Monday, August 3, 2020

We're all still here...

Good god, the last two months have been kind of awful. Summer is downright nightmare-inducing at my job, so I barely made it through June with my wits about me. July has been a little tiny bit better at work, but has been gross on a personal level. August just got here, so nothing to say about that yet except that I hope it's better than July was. 

On July 12th we noticed Chewbi had been acting a little bit strangely. He didn't seem interested in eating or chasing his toys (which he usually loves), he was extremely lethargic, his gums and tongue were almost white, and his urine was highlighter yellow. But, it was a Sunday. When he wasn't any better on Monday, I took him to the vet for a drop-off visit. They aren't allowing people into the vet's offices here. I couldn't wait for him because my boss was on vacation that week, so I had my entire team to oversee and it wasn't a situation where I could just leave.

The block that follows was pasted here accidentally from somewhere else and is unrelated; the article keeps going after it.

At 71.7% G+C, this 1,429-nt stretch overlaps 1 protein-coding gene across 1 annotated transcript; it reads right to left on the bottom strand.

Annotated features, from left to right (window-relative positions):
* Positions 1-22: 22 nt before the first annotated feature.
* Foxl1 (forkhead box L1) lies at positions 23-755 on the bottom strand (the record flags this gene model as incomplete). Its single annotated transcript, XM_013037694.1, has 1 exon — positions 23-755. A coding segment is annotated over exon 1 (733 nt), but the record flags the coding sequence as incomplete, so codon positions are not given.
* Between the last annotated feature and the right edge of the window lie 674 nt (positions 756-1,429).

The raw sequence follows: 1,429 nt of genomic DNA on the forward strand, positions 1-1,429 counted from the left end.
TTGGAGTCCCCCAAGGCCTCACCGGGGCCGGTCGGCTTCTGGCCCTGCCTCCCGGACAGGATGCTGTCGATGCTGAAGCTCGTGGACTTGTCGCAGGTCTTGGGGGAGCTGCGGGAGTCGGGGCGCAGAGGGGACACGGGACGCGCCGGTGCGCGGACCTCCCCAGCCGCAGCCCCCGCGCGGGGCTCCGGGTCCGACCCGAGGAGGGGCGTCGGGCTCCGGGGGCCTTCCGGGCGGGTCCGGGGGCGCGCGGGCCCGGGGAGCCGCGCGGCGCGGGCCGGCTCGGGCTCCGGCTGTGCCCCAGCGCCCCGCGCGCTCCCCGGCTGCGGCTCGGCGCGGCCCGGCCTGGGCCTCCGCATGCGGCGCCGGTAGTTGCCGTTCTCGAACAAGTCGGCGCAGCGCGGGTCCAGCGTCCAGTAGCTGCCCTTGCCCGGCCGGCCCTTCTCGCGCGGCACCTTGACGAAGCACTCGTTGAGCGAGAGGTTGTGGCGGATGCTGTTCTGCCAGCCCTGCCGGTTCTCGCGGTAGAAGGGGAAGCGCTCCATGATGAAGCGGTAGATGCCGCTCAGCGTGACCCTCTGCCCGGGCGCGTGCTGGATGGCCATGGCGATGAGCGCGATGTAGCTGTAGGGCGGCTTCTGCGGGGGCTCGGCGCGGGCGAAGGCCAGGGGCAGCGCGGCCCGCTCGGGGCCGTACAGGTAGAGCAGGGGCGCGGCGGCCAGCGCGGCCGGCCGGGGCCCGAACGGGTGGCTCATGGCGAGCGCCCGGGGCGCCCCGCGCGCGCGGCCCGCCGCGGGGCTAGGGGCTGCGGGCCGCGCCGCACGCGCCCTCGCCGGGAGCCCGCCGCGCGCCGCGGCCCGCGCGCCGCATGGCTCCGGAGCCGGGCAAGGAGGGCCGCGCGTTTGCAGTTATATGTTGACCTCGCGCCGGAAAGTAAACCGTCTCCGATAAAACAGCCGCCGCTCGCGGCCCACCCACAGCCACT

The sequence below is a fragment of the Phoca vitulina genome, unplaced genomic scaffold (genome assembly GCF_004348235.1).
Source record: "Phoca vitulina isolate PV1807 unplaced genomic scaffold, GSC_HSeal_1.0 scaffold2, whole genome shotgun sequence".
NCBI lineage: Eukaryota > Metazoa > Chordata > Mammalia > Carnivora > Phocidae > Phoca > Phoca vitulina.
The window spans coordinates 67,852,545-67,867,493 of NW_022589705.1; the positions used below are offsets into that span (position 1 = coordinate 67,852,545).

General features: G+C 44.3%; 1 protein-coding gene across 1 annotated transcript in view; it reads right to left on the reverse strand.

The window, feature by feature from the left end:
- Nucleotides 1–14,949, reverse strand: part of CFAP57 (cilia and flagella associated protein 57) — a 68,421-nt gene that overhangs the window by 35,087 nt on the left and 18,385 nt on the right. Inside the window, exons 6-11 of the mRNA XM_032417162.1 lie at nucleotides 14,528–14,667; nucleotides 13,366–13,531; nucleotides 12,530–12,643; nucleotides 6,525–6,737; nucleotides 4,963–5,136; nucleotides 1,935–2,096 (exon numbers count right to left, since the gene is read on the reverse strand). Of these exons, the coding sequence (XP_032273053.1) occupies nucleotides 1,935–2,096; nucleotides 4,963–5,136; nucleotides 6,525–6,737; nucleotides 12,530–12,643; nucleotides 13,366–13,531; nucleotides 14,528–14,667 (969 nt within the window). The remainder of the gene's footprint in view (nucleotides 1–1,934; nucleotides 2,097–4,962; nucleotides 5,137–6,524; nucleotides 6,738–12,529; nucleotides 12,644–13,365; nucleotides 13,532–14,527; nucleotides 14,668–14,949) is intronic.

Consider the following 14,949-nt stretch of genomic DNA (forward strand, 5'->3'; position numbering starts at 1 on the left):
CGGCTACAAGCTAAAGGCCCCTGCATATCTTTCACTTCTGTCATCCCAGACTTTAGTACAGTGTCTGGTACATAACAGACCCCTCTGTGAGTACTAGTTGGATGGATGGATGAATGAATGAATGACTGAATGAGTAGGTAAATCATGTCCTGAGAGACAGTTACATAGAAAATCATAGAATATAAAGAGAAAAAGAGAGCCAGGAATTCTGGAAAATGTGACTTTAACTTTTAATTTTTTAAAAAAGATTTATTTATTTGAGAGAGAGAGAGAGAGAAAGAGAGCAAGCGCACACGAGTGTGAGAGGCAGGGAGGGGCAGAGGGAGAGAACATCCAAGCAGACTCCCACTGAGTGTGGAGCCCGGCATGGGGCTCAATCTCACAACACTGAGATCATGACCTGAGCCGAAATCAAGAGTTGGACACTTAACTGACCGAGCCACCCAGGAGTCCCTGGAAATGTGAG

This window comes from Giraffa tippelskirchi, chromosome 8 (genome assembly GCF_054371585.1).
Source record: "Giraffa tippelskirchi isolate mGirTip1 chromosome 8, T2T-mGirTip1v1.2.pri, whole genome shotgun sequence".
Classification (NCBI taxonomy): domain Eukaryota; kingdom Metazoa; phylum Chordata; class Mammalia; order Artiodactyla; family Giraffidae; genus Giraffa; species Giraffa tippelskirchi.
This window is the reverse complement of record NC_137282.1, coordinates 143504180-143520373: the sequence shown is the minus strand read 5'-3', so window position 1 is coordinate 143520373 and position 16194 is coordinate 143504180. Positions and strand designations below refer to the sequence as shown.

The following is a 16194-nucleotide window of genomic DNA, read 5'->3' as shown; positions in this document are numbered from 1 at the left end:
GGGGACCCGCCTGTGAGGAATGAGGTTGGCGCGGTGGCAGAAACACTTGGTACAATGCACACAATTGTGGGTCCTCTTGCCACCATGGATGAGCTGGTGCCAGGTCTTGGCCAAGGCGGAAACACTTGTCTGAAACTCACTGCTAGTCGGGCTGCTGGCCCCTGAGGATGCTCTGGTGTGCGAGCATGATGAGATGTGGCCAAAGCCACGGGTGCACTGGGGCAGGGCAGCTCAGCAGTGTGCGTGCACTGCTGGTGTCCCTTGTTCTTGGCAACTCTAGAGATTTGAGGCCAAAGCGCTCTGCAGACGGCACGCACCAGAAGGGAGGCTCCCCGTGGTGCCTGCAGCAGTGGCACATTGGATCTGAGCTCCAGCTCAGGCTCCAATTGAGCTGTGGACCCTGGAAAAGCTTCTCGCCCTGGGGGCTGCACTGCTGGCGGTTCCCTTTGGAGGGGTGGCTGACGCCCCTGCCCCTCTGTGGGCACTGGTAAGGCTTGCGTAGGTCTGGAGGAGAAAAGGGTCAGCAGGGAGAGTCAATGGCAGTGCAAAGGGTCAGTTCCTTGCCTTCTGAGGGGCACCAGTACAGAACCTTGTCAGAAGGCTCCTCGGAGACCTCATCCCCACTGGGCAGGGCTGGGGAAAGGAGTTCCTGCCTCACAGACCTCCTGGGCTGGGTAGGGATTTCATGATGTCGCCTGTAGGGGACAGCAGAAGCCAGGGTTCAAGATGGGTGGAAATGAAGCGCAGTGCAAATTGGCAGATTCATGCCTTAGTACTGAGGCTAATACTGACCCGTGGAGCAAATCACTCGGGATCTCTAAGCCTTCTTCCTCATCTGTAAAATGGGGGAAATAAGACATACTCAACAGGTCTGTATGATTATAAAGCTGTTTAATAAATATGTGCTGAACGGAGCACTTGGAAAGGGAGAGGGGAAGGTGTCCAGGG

Middle of the afternoon our vet called and told me that Chewbacca has Immune Mediated Hemolytic Anemia and that without extremely high doses of steroids and another med to suppress his immune system, he would die. Even with these meds, there was a good chance he wouldn't make it. This dog is only 8 1/2 years old. He said by the end of that week, we would have a good idea if he would make it and even then he wouldn't be out of the woods. This is the thing that, several years ago, killed my sister's 5 year old dog within 24 hours of showing symptoms.